"There are no guarantees in life," he said. "I don't think about it right now. All of that stuff and my consideration of staying at Iowa State will take place after the season. I want to be here, I want to stay and am looking forward to it. We just want to be taken care of.

"Leaving Iowa State or anyplace, I don't ever look forward to that. When I left Iowa, the toughest thing was saying goodbye that last time to Hayden Fry and Bill Brashier. It broke my heart to leave my hometown, parents, lifelong friends and the University of Iowa. How easy do you think it was to leave Barry Alvarez and Wisconsin to take this job? Those players up there, you get attached to them."

Smash-mouth ‘Cats

It won't be too hard to predict K-State's offensive gameplan for this Saturday, figuring it has completely mauled the Cyclones up front in recent years. Look no further than last season's 42-3 blowout. Tailback Josh Scobey and quarterback Ell Roberson combined for 303 yards rushing and the Wildcats won time of possession by more than 19 minutes.

The approach has been very similar in 2002. Bill Snyder's team hasn't needed to go away from the run very much during a 7-2 season. First-year starting tailback Darren Sproles and Roberson have combined for nearly 1,800 yards and 18 touchdowns on the ground.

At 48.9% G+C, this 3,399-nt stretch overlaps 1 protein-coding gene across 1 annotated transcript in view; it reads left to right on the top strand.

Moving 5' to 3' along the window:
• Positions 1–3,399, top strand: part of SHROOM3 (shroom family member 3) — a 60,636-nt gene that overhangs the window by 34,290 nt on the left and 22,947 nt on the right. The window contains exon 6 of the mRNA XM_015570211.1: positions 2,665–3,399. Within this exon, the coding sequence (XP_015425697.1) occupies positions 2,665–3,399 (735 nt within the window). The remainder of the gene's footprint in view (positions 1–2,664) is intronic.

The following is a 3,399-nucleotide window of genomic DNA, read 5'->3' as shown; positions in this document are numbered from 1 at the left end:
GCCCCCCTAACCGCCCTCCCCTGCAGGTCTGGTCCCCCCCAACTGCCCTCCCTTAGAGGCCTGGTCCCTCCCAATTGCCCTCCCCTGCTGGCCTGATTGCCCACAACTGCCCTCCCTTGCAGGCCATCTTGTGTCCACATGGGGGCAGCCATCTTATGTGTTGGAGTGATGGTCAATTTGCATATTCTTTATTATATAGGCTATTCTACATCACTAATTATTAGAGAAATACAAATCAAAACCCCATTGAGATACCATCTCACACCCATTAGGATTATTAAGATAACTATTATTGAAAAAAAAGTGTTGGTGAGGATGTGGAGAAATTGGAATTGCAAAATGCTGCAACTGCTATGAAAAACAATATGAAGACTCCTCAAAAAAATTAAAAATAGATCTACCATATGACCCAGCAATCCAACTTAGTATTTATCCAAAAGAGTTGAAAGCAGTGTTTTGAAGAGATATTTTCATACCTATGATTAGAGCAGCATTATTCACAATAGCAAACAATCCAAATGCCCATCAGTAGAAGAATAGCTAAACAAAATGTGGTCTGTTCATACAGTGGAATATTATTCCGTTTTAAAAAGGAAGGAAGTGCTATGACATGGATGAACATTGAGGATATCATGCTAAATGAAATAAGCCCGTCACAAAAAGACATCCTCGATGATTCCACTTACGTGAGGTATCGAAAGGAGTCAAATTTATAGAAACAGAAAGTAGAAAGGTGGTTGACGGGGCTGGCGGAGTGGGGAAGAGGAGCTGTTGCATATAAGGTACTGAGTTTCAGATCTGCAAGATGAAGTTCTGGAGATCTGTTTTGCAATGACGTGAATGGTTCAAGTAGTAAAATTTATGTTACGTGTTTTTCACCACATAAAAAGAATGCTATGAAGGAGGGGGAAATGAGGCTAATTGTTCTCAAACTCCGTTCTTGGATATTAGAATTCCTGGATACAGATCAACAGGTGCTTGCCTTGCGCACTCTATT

When he's needed to pass, Roberson has been effective, completing 53-of-104 passes for 867 yards and five touchdowns to three interceptions.

"I think they're going to come into this thing and try to take it over at the line of scrimmage and come after us," McCarney said. "It's sure not that Ell Roberson can't throw the ball and they don't have good receivers. We haven't slowed them down in the running game and haven't stopped them.

"They have really dominated the line of scrimmage running the ball and have been at their best. It's a power attack, physical attack and a speed attack. They get you outside on the perimeter with their option game, come inside and come after you."

Added defensive lineman Jordan Carstens, "It's one of these teams where there's not a lot of scheming. We've got to go in and play tough. That's what you've got to do to win. We've got to come out and play smash-mouth football.

"You see them play a lot of good Big 12 teams and they just drive them off the ball and gain six to seven yards a rush, then dump it through the air for another 15."